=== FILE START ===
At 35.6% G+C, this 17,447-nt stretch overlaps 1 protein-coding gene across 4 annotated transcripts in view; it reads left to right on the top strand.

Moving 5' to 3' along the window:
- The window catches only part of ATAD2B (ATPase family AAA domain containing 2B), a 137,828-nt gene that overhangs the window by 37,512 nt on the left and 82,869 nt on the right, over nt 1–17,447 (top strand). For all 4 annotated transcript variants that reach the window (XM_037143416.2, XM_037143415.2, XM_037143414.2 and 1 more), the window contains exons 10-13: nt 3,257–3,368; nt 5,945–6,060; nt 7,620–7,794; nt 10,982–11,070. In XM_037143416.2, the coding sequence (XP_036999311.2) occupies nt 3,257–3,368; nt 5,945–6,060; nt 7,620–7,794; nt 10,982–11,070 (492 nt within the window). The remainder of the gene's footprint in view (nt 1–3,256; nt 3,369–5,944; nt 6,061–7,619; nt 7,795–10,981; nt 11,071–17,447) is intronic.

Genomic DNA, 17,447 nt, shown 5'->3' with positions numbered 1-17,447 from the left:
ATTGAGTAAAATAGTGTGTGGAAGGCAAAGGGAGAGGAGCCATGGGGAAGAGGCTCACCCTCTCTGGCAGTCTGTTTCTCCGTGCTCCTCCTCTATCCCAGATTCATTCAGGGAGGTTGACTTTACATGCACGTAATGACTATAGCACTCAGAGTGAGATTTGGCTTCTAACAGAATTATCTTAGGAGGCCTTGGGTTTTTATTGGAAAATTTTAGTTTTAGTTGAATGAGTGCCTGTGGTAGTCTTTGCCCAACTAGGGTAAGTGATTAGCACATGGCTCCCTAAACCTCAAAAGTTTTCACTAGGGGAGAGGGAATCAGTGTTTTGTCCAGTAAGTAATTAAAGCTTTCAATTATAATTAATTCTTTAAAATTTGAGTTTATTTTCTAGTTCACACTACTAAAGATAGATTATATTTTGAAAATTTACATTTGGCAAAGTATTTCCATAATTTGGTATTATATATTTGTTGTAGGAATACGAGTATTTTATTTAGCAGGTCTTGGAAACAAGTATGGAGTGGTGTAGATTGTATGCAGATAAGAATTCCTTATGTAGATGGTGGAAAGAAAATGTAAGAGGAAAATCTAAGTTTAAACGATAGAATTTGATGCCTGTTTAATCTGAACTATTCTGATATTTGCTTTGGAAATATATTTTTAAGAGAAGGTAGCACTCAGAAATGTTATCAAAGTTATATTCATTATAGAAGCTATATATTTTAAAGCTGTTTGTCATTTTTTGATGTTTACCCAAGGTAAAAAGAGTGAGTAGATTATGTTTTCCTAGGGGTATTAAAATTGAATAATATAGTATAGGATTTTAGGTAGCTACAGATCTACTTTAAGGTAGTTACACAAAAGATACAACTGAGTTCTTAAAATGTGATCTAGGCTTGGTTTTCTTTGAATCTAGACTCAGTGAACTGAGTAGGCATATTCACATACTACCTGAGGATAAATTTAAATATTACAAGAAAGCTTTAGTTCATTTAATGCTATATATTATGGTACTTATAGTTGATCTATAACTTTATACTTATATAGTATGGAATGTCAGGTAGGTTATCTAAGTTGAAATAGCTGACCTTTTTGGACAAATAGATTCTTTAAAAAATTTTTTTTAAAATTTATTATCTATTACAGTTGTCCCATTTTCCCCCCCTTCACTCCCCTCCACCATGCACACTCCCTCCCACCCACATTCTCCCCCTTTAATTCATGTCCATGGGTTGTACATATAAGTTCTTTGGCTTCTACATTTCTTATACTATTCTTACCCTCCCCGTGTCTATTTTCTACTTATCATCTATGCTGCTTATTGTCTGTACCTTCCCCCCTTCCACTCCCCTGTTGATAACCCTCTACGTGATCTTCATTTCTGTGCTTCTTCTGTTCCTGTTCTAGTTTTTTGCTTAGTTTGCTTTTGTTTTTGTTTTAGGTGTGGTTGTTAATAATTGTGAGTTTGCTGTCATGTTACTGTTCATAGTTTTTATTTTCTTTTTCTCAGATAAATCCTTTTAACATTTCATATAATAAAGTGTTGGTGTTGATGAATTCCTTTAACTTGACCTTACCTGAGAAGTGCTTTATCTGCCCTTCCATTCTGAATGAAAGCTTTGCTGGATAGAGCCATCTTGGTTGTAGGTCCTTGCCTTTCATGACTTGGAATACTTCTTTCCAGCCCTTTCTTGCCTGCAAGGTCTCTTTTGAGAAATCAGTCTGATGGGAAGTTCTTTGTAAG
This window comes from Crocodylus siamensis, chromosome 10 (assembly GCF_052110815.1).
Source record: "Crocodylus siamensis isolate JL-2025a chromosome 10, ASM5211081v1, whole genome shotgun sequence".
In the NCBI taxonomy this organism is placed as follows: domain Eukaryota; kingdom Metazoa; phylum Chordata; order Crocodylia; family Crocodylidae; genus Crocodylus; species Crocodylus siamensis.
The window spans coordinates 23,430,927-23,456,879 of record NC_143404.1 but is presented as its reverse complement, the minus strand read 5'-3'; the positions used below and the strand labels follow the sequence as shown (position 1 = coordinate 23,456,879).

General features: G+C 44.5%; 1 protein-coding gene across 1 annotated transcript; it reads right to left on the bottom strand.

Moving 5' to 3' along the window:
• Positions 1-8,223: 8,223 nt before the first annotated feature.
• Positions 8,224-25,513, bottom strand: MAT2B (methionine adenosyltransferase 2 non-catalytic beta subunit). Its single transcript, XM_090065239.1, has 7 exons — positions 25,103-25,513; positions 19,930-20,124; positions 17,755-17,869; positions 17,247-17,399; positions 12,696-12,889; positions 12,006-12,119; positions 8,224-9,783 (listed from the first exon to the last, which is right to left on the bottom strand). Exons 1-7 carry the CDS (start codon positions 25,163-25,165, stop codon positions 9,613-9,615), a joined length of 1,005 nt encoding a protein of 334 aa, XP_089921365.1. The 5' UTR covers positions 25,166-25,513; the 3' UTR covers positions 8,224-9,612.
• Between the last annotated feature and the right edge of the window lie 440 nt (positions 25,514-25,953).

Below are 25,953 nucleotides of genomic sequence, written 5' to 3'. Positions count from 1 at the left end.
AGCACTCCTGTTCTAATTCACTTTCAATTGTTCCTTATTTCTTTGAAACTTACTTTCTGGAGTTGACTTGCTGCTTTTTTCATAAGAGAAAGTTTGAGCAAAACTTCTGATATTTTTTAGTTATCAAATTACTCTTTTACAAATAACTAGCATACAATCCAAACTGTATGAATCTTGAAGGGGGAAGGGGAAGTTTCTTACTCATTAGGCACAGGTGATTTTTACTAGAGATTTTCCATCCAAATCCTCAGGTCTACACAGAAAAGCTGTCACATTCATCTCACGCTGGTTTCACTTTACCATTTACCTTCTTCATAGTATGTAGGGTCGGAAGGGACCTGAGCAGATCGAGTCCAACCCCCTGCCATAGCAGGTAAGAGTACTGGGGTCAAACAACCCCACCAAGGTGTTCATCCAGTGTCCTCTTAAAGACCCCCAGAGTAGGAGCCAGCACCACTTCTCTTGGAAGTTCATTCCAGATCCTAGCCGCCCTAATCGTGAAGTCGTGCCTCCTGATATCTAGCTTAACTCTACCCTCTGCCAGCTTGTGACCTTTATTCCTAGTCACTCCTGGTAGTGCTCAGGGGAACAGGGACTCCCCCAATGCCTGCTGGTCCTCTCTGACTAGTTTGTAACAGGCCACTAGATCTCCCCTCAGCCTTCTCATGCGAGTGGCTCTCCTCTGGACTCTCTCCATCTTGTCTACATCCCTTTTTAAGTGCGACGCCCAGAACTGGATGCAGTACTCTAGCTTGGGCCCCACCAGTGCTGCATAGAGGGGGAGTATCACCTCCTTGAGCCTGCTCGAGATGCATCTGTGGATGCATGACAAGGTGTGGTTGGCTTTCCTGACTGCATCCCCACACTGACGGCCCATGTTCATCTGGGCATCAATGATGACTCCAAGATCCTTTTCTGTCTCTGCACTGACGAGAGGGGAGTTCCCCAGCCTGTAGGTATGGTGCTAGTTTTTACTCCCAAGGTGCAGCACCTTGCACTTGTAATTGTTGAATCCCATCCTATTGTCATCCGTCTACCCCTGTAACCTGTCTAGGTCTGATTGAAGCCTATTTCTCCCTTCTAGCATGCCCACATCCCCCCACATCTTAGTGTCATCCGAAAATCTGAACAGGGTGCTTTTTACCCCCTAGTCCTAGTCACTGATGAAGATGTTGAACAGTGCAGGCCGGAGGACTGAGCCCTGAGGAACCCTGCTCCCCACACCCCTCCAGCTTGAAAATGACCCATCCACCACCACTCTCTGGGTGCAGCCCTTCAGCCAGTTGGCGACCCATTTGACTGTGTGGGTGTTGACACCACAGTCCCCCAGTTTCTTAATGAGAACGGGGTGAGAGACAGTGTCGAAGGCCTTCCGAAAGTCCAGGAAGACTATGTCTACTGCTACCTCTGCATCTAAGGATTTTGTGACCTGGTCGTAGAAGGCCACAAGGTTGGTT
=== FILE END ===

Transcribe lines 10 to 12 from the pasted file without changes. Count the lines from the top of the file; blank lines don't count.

General features: G+C 44.5%; 1 protein-coding gene across 1 annotated transcript; it reads right to left on the bottom strand.

Moving 5' to 3' along the window:
• Positions 1-8,223: 8,223 nt before the first annotated feature.